Facing such pain, illness, and inexplicable tragedy in our lives, it can be so easy to shut out God and shut out hope. But Judaism is there for us. In Judaism, we do not find easy answers to difficult questions. But we find the stories of others, who like ourselves, have wrestled with the very questions that we still ask today. In our search, our texts present us not only with the image of the light-hearted God we have already encountered, but also a God who brings us comfort, who accompanies us when we walk through the valley of the shadow of death, and who in our belief and faith acts us a shield for us against danger and harm.
But the author of Psalm 27 knew that this type of accepting, unflinching, resolute belief was downright hard. In the psalm, King David praises God as a stronghold, a source of salvation in his life. But even David has doubt. He says at the end, “If only I believed that I were seeing the goodness of God while I was alive.” Even David, whom God loved, could only bring himself to say, “If only.”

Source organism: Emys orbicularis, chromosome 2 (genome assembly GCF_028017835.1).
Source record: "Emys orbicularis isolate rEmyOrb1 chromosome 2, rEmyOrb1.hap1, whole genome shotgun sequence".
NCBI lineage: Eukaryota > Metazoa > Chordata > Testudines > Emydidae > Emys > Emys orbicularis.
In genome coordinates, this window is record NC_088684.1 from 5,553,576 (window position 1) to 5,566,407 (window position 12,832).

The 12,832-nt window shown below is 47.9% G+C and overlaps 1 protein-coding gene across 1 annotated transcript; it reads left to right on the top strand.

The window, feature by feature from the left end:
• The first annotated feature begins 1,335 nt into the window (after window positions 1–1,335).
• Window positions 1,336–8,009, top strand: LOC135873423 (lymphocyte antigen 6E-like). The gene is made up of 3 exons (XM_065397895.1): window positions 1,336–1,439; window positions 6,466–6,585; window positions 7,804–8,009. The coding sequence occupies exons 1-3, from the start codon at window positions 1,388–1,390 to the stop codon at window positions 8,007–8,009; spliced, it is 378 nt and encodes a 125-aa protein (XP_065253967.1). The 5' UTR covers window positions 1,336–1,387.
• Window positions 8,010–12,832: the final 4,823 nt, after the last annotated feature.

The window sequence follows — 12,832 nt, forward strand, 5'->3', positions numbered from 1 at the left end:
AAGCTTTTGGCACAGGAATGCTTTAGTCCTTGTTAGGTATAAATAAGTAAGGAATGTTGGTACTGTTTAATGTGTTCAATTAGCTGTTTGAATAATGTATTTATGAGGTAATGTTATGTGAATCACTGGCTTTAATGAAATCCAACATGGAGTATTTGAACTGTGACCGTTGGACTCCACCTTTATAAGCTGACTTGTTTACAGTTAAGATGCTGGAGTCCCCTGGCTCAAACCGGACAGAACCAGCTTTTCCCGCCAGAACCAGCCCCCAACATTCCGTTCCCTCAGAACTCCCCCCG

Our texts are filled with doubt. Our texts are filled with laughter and lively discussion, the very cornerstones of our lives. If Judaism isn’t the force that will carry us through our world, and help us to navigate life’s challenges, what will? We too say “if only.” We doubt. We question. We wrestle. We try to find some sense and some meaning in our world and our battle is hard-fought. But when the going gets tough, we don’t get going. We come back. We return en masse to our synagogues, to our sanctuaries. We come home again. We remind one another, that we are Jews, and to be Jewish, means to stand for something greater than ourselves, to hold onto an elusive vision of perfection, to work for a day when our world may become a better place.
Some of us describe ourselves as secular, atheist, agnostic, outspoken, doubting, questioning and irreverent. We are unified in our absence of uniformity. We are unwilling to live a life of conformity. We are broken, we have frailties, and we are human. And through all of this, when someone asks us what we are, we tell them proudly that we are Jewish. Je suis juif. And dare we say, je suis Charlie. Because we are. We are Charlie and we are Jewish too.
And neither Charlie nor Jews accept the status quo or remain complacent when addressing the needs of their world. In her recent book Single Jewish Male Seeking Soul Mate, author Letty Cottin Pogrebin traces the life of Zac Levy. In one early scene, Rabbi Goldfarb addresses Zac at his bar mitzvah and says: